How Czech teen Linda Noskova stunned Iga Swiatek at Australian Open 2024 | Tennis News - Hindustan Times

The Pole is axed: How Czech teen Linda Noskova stunned Iga Swiatek at Australian Open 2024

By, New Delhi
Jan 20, 2024 07:55 PM IST

The world No.1 began strongly but her 19-year-old rival, in her debut Australian Open, pulled off an upset for the ages at the Rod Laver Arena.

On Friday, after notching up a 6-0, 6-0 win against Lesia Tsurenko in just 52 minutes, Aryna Sabalenka spoke about how one of her goals for 2024 was to serve out more bagels.

Poland's Iga Swiatek leaves the arena after losing her third round match against Czech Republic's Linda Noskova (REUTERS)
Poland's Iga Swiatek leaves the arena after losing her third round match against Czech Republic's Linda Noskova (REUTERS)

“Last year, Iga won so many 6-0 sets, that is one of the goals, to get closer to her,” explained defending women's champion Sabalenka, citing world No.1 Iga Swiatek as an inspiration behind her dominant form.

But a day later, Swiatek’s bagel-serving days at this year’s Australian Open came to an abrupt halt as world No.50 Linda Noskova, playing in her first ever Grand Slam Down Under, came up with an upset for the ages to win 3-6, 6-3, 6-4.

With Swiatek’s loss, only 12 seeded players will make it into the third round in the women’s draw, equalling the lowest ever across all Grand Slams since 32 seeds were introduced in 2001.

If you didn’t see this coming, then don’t worry. For you certainly wouldn’t have been alone. Swiatek was on a 17-match winning streak stretching back to September last year. Her record against players younger than her stood at 28-1 — Coco Gauff's victory in the Cincinnati semifinals last year was so far the only blip. And in the past 14 majors, she had slipped up just once before the fourth round.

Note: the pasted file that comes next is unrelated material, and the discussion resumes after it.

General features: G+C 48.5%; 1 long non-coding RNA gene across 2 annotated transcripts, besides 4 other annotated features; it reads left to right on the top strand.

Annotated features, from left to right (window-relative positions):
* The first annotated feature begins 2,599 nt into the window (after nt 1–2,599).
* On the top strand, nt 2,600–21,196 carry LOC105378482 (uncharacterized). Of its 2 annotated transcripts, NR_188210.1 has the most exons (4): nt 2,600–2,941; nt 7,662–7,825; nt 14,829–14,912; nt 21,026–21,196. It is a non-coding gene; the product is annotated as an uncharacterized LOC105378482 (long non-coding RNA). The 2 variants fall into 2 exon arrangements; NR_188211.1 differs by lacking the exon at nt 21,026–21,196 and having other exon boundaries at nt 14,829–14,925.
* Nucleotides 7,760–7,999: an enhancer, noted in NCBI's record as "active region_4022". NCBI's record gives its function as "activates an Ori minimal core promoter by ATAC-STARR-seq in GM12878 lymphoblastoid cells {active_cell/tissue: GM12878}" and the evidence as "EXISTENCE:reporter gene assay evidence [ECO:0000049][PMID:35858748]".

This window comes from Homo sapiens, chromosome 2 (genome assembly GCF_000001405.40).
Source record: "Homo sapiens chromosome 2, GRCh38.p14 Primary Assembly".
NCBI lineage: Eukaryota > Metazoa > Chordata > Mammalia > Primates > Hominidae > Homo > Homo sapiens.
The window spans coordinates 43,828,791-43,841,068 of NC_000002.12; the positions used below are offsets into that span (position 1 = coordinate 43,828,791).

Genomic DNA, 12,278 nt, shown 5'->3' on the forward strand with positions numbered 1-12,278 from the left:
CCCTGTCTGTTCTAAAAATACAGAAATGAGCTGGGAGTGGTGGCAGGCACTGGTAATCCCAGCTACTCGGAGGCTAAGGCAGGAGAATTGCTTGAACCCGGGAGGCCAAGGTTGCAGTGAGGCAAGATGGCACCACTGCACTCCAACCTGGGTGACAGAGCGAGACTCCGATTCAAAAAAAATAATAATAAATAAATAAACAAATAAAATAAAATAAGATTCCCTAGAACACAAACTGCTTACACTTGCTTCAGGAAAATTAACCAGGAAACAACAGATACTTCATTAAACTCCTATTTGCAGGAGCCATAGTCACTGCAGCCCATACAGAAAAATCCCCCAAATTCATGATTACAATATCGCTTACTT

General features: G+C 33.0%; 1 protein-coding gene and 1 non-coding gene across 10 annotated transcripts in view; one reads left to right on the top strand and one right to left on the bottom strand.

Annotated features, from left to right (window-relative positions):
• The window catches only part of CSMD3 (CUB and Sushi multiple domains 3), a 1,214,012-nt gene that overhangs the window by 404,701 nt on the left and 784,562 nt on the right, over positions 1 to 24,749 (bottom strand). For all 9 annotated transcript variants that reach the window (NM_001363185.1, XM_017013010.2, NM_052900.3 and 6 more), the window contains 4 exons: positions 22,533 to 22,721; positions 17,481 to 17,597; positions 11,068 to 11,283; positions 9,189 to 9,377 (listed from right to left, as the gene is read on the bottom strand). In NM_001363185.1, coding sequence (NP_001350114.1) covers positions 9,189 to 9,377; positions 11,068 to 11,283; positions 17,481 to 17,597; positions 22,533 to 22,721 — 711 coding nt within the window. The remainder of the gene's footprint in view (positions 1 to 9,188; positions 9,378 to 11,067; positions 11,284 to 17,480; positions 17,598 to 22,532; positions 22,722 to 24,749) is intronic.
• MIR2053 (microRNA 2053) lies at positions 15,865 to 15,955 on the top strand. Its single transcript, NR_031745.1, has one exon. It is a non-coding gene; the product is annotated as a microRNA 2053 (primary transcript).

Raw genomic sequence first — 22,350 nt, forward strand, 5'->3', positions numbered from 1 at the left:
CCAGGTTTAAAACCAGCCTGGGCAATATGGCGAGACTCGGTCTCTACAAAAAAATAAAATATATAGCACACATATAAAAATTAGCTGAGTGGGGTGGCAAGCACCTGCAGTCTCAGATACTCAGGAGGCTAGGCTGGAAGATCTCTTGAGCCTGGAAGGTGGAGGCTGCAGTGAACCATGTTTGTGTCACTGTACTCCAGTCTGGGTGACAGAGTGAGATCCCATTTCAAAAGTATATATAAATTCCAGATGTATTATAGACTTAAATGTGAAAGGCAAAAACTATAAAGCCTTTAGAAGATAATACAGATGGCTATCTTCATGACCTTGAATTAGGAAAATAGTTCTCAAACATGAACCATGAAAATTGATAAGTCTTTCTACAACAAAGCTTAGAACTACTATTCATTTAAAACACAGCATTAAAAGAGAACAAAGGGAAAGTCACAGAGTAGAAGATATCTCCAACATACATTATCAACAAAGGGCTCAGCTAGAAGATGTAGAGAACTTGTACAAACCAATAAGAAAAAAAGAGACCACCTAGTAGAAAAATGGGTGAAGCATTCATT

There were simply no indications, and certainly none after the Pole took the first set in as straightforward a manner as possible. After winning the first set, she was a 73-1 winning run.

Noskova, who is just 19, was nervous to begin with and Swiatek attacked the second serve mercilessly with the Czech player winning only 29% of points if she missed her first serve. The world No.1 wasn’t brilliant or anything, but she was solid; solid enough to usually win in the third round.

But just as Danielle Collins had done in the previous round against Swiatek, Noskova found a way to raise her game. She did this by channeling her natural easy power better. Her backhand started to hurt the four-time Grand Slam champion and the drop shot planted enough doubts in the mind of the top seed.

Her accuracy also improved and that just meant more purchase for her shots. In the first set, her first serve percentage was just 56 and she racked up far too many unforced errors (16 errors to 11 winners). Now, in the second set, she tightened up her game. The first serve percentage went up to 68 and she hit 15 winners to just 12 unforced errors.

These improvements helped her keep the tie in balance and then when leading 4-3 she found three winners to break Swiatek for the first time.

The third set was going to be all about whether Noskova, the 2021 Roland Garros junior champion, could maintain her level. Turns out, she could do more than that.

She found a way to raise it. At times when in the lead, a player can suddenly take the foot off the accelerator, stop going for the lines. But Noskova remained coolly aggressive; rarely overplaying her hand and looking virtually immune to the dreaded nerves.

If anything, Swiatek’s groundstrokes and serve became erratic, and after the Czech teenager got the decisive break to take a 4-3 lead in the third set, she closed out the match in fine style despite a little mental stutter in the final game.

“I’m speechless. I knew it was going to be an amazing match with the world No.1, such a player,” Noskova said during her on-court interview. “I’m just really glad to get through this round.

“I was a little shaky (in the final game). I didn’t hit two first serves which was not the best start for me, but I pulled an ace (at 30-all). It’s easier when you do that, but it’s tough sometimes to bring it at such a score.”

It is the earliest loss by a No.1 seed at the Australian Open since 1979 when Virginia Ruzici lost to Mary Sawyer in the first round, and the first time since the tournament became a 128-player draw in 1988 that the top seed has not made the fourth round.

The result also makes Noskova the first teenager to beat a world No.1 at a major since Petra Kvitova shocked Dinara Safina at the 2009 US Open.

Swiatek’s journey has ended but, in many ways, with this win, Noskova’s is just beginning.

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